The study was conducted by the National Low Income Housing Coalition, a Washington, D.C.-based research and advocacy organization, and the New Mexico Coalition to End Homelessness.
Every year, Out of Reach reports on the housing wage for states, counties and metropolitan areas throughout the country. The report highlights the gap between what renters earn and what it costs to afford quality housing at fair market value, as defined by the U.S. Department of Housing and Urban Development.
HUD defines affordable housing as housing that costs no more than 30 percent of a person or a family’s monthly income.
Fair market rent for a modest two-bedroom apartment that meets HUD housing quality standards averages $835 a month for New Mexico and $941 a month for Bernalillo County, said Hank Hughes, executive director of the New Mexico Coalition to End Homelessness.
“What the study tells us is that there is no county anywhere in New Mexico where a 40-hour-a-week minimum wage job gets you any kind of decent housing,” he said.
A 2015 report from New Mexico Voices for Children showed that there were 95,180 people in New Mexico who were over the age of 20 and in the minimum wage workforce. Most were heads or co-heads of their household, and about a third of them have one or more children.
A typical renter in New Mexico would have to earn on average $16 an hour to afford decent housing at fair market price, according to HUD standards, and a renter in Albuquerque would need to earn $18 an hour.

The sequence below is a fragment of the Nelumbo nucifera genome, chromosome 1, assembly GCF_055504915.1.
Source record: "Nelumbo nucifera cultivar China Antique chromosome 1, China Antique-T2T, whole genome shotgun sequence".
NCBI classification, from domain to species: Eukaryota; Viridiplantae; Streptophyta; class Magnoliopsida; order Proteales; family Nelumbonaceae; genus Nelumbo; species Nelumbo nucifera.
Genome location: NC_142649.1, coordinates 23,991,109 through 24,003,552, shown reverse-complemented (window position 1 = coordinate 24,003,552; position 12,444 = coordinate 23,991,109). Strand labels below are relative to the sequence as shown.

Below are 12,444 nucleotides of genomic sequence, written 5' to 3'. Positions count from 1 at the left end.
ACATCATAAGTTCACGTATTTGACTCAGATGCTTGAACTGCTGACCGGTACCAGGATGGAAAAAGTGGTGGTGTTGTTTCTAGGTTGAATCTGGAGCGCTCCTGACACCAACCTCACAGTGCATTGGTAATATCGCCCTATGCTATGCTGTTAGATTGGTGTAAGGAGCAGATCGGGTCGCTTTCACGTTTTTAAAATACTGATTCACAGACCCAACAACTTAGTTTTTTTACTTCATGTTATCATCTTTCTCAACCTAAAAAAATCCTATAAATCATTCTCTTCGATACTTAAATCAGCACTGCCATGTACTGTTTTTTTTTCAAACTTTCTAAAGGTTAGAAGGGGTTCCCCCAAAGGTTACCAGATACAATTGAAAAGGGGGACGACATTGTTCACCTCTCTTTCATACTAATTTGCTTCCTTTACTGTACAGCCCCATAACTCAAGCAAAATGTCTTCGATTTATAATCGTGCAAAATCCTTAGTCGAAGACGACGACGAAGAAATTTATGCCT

Working at the state’s minimum wage of $7.50 – which is 25 cents an hour greater than the federal minimum wage – a family wishing to live in a modest two-bedroom apartment in New Mexico must have 2.1 wage earners each working 40 hours a week, or one full-time earner working 86 hours per week, the Out of Reach study said. In Albuquerque, it would require 2.4 wage earners working full time, or one full-time earner working 96 hours.
“Obviously the minimum wage needs to be higher, probably at least $15 an hour, which gets us close, but we also need more subsidized housing for people who live on fixed incomes and people with disabilities, because a raise in the minimum wage doesn’t really help them” because they’re usually not working, Hughes said.
Studies done in communities across the country have consistently found it is less expensive to put the most medically fragile and chronically homeless into subsidized housing, rather than leave them out on the streets, where they often get caught up in the criminal justice system, generate a large portion of calls for emergency first responders, and use expensive hospital emergency room services when they become ill, Hughes said.
Statewide, it is estimated there are 8,000 people experiencing homelessness.
“But there’s another group in the middle who pay more than 30 percent of their income for rent, but still somehow manage to make it work by sacrificing somewhere else,” Hughes said.
These people are on the edge of becoming homeless if they experience job loss or a medical emergency, he said.